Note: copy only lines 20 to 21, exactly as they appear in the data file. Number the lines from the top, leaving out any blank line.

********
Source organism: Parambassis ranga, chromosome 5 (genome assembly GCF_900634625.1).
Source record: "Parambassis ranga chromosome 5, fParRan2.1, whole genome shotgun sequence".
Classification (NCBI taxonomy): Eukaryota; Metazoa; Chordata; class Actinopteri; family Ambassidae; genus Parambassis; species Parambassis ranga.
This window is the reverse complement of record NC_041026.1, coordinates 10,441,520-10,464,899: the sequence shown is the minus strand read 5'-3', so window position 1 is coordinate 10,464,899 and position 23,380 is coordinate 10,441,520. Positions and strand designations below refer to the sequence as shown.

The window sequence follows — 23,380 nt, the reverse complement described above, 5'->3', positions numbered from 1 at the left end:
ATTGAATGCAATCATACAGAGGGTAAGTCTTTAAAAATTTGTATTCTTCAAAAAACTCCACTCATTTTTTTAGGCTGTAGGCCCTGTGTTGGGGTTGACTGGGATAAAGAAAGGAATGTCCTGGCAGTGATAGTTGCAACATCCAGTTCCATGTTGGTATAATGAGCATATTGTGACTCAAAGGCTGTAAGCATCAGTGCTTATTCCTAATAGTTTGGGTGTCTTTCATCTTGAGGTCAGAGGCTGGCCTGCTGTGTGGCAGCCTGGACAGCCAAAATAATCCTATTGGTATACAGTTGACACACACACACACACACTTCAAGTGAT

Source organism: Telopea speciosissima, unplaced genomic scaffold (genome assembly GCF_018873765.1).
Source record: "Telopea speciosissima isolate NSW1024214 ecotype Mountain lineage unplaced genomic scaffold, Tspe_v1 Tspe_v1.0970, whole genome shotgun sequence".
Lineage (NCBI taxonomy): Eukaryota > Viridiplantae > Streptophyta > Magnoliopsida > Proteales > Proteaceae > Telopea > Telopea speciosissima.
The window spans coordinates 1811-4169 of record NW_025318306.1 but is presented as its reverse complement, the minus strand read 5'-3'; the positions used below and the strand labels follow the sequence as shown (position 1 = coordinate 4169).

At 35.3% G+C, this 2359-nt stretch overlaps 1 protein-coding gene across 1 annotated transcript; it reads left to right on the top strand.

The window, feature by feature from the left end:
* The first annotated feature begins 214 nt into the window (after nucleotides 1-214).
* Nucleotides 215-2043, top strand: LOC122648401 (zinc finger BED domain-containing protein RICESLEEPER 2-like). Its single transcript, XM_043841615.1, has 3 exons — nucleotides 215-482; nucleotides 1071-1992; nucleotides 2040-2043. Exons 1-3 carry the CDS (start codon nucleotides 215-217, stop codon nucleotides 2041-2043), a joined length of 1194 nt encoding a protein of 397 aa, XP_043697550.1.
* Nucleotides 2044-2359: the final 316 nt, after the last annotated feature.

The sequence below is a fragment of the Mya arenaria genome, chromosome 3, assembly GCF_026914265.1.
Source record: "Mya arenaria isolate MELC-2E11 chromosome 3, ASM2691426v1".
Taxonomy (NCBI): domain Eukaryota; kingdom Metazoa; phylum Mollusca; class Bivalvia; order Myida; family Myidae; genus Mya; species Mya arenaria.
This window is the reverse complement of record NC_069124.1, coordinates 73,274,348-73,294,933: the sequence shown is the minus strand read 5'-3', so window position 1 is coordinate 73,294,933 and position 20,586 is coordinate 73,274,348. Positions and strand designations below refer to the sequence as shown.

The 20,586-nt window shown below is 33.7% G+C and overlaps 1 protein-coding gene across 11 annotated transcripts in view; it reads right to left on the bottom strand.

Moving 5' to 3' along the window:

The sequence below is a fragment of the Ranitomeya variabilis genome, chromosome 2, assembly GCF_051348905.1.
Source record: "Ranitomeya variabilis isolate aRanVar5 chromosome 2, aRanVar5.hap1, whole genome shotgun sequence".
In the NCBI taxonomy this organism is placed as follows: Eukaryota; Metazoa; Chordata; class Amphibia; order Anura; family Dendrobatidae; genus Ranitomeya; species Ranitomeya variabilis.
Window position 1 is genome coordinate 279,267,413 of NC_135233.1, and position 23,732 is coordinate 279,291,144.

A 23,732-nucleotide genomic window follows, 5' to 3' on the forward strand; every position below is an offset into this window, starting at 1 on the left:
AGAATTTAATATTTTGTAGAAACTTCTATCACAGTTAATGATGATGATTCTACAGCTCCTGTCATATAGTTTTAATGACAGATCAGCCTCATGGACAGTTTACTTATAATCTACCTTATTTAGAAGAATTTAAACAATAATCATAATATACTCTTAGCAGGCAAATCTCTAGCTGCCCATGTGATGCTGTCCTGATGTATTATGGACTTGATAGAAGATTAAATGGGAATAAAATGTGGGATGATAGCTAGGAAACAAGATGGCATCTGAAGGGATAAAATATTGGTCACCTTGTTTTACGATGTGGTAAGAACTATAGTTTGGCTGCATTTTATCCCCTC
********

The 20,586-nt window shown below is 33.7% G+C and overlaps 1 protein-coding gene across 11 annotated transcripts in view; it reads right to left on the bottom strand.

Moving 5' to 3' along the window: